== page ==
matthaeck.jpgA few weeks ago we had the pleasure of hosting Matt Haeck (@matthaeck on Twitter), Randolph Robisno (@randolphrobisno) and Joe Garner (@joegarner) as they made Lightthread offices their Kansas City “Softlegs” tour stop. They had never visited here before and we were happy to show them a few local places like The WestSide Local before they played for an enthusiastic audience.

Matt’s stop was part of our promotion and development effort for Showigniter, an online music service that brings together bands, fans and venues. The system works like this: bands create an offer in any one of 328 markets that Showigniter currently supports, they publish the offer through social media channels like Facebook or Twitter and fans and sponsors pledge to bring the band to that city. No money is paid up front, but if enough money is pledged, the show ignites, the band and venue are paid and the band plays the show. Neat isn’t it?

We hope that a whole bunch of bands that otherwise find the logistics of booking tours cumbersome or frustrating will find the system useful and like Matt, Randolph and Joe, it will enable them to play cities they’ve never visited before. But this system and this new approach to bringing live music to your town won’t succeed without YOU. We love the idea of using Showigniter to book shows in non-traditional venues like house parties and to help bands from the indy music scene who might be still building their fan base to create gigs in places they otherwise wouldn’t have visited.

We are eager to hear your input, so feel free to leave comments!

Our hats also go off to Matt, Randolph and Joe for a fantastic concert!! There’s nothing like hearing their soulful tunes and soaring harmonies with friends in an intimate setting! We highly recommend that you catch them if you are near Nashville or happen to run across them on tour!

Here’s the live video that was recorded during the concert (By the way, early sound problems with UStream are fixed later in the recording)

Social Media and Natural Disaster Communication & Relief

Social Media, Tools, Twitteron January 18th, 20101 Comment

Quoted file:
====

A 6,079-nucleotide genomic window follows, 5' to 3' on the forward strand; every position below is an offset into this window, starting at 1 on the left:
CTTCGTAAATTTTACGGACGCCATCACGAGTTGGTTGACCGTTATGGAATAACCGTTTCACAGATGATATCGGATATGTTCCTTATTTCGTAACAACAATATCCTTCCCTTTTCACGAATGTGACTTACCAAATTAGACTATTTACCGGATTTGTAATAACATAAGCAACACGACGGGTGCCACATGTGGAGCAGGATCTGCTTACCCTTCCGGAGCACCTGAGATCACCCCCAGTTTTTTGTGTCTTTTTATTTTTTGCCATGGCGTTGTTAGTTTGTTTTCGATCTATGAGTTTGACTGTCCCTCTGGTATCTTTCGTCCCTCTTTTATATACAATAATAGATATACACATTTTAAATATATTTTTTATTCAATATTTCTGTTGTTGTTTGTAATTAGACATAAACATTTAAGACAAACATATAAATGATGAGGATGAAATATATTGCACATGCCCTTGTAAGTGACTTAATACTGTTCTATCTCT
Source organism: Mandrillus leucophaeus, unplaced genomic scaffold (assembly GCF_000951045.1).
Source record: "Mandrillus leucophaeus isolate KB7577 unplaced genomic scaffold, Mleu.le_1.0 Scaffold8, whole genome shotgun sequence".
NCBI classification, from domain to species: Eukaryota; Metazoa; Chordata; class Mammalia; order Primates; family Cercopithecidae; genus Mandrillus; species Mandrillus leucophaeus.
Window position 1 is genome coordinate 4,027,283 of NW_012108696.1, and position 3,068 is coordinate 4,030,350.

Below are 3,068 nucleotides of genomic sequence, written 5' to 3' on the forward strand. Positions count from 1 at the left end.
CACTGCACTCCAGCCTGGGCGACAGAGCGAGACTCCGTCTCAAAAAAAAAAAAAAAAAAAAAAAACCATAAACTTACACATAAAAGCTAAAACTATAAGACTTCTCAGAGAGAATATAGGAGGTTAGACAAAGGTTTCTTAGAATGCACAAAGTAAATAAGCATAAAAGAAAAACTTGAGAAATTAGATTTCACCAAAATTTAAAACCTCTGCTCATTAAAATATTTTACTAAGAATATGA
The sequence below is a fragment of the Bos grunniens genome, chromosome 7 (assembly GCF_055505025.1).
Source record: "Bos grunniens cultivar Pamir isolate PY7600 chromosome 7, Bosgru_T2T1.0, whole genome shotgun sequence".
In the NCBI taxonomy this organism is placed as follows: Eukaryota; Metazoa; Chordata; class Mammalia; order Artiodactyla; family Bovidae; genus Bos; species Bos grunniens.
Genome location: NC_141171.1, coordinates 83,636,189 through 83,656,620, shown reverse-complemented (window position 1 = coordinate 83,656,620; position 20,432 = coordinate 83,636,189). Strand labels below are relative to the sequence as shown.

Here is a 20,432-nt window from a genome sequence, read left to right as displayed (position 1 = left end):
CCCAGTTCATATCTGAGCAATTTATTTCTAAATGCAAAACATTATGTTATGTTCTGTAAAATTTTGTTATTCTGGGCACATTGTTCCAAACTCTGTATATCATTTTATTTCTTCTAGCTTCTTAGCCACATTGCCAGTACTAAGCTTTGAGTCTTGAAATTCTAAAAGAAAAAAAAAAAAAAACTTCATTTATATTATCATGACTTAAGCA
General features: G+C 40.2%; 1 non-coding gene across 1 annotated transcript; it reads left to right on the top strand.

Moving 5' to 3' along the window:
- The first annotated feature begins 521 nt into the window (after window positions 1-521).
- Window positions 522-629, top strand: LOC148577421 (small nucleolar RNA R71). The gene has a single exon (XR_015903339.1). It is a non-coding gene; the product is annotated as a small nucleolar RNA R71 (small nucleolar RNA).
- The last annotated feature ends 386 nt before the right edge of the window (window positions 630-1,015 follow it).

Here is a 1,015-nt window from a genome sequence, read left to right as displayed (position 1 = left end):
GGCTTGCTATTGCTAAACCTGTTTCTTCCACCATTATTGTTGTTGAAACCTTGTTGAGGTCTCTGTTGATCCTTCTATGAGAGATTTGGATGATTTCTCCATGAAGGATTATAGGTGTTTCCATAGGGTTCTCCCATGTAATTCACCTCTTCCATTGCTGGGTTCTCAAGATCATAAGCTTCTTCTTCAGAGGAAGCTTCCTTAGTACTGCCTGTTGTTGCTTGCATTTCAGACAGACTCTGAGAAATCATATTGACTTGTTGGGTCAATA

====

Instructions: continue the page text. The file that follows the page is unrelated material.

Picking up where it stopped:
The earthquake that struck Haiti on January 12 has again highlighted the increasing role of social media channels in major emergencies.  Like the 2009 earthquake in China or the Southern California wildfires, information on Haiti is being disseminated through Twitter and Facebook, among other new media sources.  In many ways these aren’t channels that replace traditional methods of communication.  Rather think about them as channels that can be used to transmit information directly from those who are experiencing the catastrophe in real time, to those who can do things to help in real time, without editing or delay.  In addition many traditional news organizations like The New York and National Public Radio also use Twitter to publicize their usual news stories and provide up-to-date information.

Lisa Qualls, LightThread’s chief development officer and current president of social media club, Kansas City, was recently interviewed by Action News on the topic.

These new channels have advantages and disadvantages.  The information that is sent is fast and real-time. Because it is unfiltered it can also be misleading and incomplete.  Balancing traditional and social information sources provides the best comprehensive approach whether one is mobilizing help, sending information to sources of aid, or simply keeping up to date on what is happening somewhere.